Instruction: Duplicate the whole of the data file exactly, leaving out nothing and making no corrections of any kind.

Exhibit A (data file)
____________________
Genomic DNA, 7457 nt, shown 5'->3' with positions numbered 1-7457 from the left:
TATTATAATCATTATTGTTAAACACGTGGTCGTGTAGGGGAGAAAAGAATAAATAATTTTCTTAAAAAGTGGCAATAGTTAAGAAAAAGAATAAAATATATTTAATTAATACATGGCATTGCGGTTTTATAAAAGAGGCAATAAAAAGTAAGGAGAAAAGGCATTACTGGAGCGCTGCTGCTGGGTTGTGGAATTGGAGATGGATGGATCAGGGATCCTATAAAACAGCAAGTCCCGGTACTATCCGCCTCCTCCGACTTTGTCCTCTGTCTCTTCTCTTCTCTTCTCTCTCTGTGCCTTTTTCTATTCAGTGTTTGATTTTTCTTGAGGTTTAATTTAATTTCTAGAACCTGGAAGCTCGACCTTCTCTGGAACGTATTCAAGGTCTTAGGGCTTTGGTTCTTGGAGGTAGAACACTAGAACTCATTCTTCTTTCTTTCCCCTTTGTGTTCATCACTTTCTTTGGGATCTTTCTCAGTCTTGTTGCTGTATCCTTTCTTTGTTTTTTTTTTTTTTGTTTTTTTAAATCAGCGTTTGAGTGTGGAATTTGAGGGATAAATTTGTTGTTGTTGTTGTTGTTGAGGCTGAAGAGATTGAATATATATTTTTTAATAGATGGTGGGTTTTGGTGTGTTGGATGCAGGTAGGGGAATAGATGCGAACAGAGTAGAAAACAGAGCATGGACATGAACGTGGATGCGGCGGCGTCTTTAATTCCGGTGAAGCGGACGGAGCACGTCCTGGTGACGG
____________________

Genomic DNA, 7457 nt, shown 5'->3' with positions numbered 1-7457 from the left:
TATTATAATCATTATTGTTAAACACGTGGTCGTGTAGGGGAGAAAAGAATAAATAATTTTCTTAAAAAGTGGCAATAGTTAAGAAAAAGAATAAAATATATTTAATTAATACATGGCATTGCGGTTTTATAAAAGAGGCAATAAAAAGTAAGGAGAAAAGGCATTACTGGAGCGCTGCTGCTGGGTTGTGGAATTGGAGATGGATGGATCAGGGATCCTATAAAACAGCAAGTCCCGGTACTATCCGCCTCCTCCGACTTTGTCCTCTGTCTCTTCTCTTCTCTTCTCTCTCTGTGCCTTTTTCTATTCAGTGTTTGATTTTTCTTGAGGTTTAATTTAATTTCTAGAACCTGGAAGCTCGACCTTCTCTGGAACGTATTCAAGGTCTTAGGGCTTTGGTTCTTGGAGGTAGAACACTAGAACTCATTCTTCTTTCTTTCCCCTTTGTGTTCATCACTTTCTTTGGGATCTTTCTCAGTCTTGTTGCTGTATCCTTTCTTTGTTTTTTTTTTTTTTGTTTTTTTAAATCAGCGTTTGAGTGTGGAATTTGAGGGATAAATTTGTTGTTGTTGTTGTTGTTGAGGCTGAAGAGATTGAATATATATTTTTTAATAGATGGTGGGTTTTGGTGTGTTGGATGCAGGTAGGGGAATAGATGCGAACAGAGTAGAAAACAGAGCATGGACATGAACGTGGATGCGGCGGCGTCTTTAATTCCGGTGAAGCGGACGGAGCACGTCCTGGTGACGG